I don't say all that to bum you out, but I am writing to you from inside the fire ring, and it is now day 5. The fires are still burning and the last thing we do before we got bed each night is line up our bags by the door, and make sure we know where are shoes and keys are. Late last night, a friend of mine showed me a picture from her backyard - you could see a huge fire in the distance. "Should I be worried?" She asked.
Of course the compassion and kindness is just as prevelant. Strangers stop to ask one another, "Are you okay? Do you need anything?" If you go to the facebook pages dedicated to communication and support regarding the fire you will see post after post that go something like this, "My 3 teenage sons have a truck and can help anyone move anything." Or "I have an extra bedroom and can take two people." The list goes on and on and on. I called to check on my car today (no estimate yet), and the FIRST thing the receptionist asked was, "First, are you guys okay? Do you have another vehicle?" Never mind that her house is ON Partrick road which is where one of the fires is raging right now. People are quick to help, quick to give and quick to listen.
Crisis can have a way of unifying things. Everything narrows to a singular focus - survival and all the outside things drop away. Maybe you read the story of the couple that spent an entire night in a swimming pool as the fires raged all around them. They lost their house, and even the clothes on their back, but they are alive and together, and if you ask them, they will tell you they feel very fortunate. There is a unity that comes from shared calamity and destruction. Right now, the volunteers are distributing all the donations so that very evacuation center has what it needs. In other words, so much has been given that it needs to be sorted and shared out. This is wonderful. If you are thinking about giving, you can go to Napa Valley Community Foundation and the money goes directly to those who've lost their homes and businesses. They are saying the best donations are gift cards because those who've lost their homes need money.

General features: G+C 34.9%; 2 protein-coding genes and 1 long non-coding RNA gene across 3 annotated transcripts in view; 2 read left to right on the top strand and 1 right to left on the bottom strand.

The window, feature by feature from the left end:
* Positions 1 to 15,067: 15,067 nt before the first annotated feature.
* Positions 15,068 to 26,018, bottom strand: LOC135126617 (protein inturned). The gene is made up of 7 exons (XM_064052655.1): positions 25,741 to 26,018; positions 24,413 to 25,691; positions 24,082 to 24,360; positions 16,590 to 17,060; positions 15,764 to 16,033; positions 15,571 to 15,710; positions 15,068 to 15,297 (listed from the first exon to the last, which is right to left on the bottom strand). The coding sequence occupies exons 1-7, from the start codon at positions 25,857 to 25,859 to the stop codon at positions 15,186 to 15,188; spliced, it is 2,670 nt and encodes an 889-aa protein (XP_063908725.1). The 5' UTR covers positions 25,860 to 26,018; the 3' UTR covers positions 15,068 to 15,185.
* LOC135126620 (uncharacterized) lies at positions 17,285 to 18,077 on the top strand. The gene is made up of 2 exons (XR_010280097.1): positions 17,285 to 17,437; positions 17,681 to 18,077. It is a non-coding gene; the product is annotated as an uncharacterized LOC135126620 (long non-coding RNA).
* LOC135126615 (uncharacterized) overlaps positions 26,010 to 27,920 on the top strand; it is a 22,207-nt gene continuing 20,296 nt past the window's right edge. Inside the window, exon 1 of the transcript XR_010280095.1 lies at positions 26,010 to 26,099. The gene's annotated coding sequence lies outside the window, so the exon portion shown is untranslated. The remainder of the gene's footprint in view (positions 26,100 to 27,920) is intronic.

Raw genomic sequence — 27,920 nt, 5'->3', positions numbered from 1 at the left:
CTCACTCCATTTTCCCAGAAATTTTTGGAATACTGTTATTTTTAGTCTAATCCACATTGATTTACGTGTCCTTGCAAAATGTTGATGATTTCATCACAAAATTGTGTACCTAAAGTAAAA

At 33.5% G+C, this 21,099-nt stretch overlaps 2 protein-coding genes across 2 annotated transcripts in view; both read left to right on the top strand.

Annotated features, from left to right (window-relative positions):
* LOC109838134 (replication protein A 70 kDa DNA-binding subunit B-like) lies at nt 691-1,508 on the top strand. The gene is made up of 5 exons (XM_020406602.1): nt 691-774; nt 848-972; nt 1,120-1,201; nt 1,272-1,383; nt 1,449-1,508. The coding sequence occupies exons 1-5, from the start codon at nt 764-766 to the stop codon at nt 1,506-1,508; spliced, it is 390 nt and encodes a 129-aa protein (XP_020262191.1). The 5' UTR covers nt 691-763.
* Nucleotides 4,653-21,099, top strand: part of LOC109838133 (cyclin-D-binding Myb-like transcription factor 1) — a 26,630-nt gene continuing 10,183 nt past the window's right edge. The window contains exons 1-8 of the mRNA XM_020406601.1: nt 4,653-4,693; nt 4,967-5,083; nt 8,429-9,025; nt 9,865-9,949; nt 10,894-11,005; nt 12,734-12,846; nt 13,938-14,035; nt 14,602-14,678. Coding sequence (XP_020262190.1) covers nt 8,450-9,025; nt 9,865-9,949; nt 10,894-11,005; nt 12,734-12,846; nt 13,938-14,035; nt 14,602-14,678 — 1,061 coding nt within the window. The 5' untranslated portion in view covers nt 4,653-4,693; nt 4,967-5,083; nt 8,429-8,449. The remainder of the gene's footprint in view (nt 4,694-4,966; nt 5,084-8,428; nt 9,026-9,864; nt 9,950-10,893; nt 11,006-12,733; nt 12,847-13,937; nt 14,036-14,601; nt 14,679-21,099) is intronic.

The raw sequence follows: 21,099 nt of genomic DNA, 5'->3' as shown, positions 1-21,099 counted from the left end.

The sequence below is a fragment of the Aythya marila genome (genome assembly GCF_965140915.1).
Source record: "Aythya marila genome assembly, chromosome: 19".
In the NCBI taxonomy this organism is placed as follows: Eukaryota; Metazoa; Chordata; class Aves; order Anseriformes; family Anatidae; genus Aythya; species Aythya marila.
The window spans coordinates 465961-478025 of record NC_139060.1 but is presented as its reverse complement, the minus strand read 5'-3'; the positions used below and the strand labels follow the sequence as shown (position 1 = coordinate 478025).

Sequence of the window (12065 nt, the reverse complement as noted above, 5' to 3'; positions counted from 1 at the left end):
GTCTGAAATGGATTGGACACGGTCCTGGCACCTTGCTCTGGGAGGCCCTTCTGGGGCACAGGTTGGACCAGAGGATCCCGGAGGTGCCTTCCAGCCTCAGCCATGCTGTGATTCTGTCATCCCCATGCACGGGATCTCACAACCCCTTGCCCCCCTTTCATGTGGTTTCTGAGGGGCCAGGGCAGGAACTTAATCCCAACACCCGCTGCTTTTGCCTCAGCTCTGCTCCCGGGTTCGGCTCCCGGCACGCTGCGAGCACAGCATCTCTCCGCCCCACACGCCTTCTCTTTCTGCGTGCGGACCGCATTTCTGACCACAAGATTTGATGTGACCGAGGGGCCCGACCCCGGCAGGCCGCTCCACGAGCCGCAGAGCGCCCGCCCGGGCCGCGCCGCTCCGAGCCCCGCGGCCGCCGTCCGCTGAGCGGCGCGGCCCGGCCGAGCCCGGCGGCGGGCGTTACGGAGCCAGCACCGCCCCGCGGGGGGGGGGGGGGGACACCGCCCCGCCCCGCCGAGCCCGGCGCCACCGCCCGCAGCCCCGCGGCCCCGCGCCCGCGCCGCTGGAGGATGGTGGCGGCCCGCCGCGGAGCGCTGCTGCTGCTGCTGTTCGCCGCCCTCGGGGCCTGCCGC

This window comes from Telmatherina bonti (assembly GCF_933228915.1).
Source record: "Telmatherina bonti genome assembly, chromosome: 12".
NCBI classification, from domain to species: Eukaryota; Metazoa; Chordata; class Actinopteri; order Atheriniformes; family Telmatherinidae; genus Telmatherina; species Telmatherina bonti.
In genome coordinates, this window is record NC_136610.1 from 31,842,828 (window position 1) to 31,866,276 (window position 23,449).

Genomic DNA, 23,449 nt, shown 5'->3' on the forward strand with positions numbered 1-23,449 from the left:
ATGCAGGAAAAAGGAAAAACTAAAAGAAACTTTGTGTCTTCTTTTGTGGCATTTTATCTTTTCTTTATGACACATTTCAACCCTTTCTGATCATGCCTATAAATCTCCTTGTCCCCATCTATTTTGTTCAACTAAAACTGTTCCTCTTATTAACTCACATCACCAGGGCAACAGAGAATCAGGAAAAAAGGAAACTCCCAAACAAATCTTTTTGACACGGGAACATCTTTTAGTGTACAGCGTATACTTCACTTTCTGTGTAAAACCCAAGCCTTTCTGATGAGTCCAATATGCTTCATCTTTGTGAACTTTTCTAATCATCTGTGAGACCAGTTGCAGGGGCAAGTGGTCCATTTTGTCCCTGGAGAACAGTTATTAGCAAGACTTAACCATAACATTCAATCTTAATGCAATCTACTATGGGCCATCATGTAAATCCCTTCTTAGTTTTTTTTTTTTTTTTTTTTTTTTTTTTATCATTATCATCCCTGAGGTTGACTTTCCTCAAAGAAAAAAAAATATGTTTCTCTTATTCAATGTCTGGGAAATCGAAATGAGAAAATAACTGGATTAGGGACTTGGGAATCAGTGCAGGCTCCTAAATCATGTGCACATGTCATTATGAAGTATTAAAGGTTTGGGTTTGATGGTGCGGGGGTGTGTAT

One last thing, all this time, during all this crisis, the construction workers next door have been working. That's right. During the threat of fire, horrible air quality and crisis they have been working away. This is the cruelty of those who live paycheck to paycheck; you have to work. So many people cannot miss a day - if they don't work, they won't have money. It is a simple and horrible concept. I am fortunate that I will still earn my pay, even during these days of disaster. We got emails from our teacher's union reassuring us that our pay will not be docked. We report to work on Tuesday, and school should resume on Wednesday, but I've not had to worry about losing pay while I am worrying about impending fires.
Now, we must wait out a night of possible high winds, and hope that the progress made so far is enough to keep the fires from spreading. Lord knows, those firefighters have been working tirelessly toward that end. When next I write, it will hopefully be from the clear air near the ocean.
Unless you are a wildfire, keep moving forward,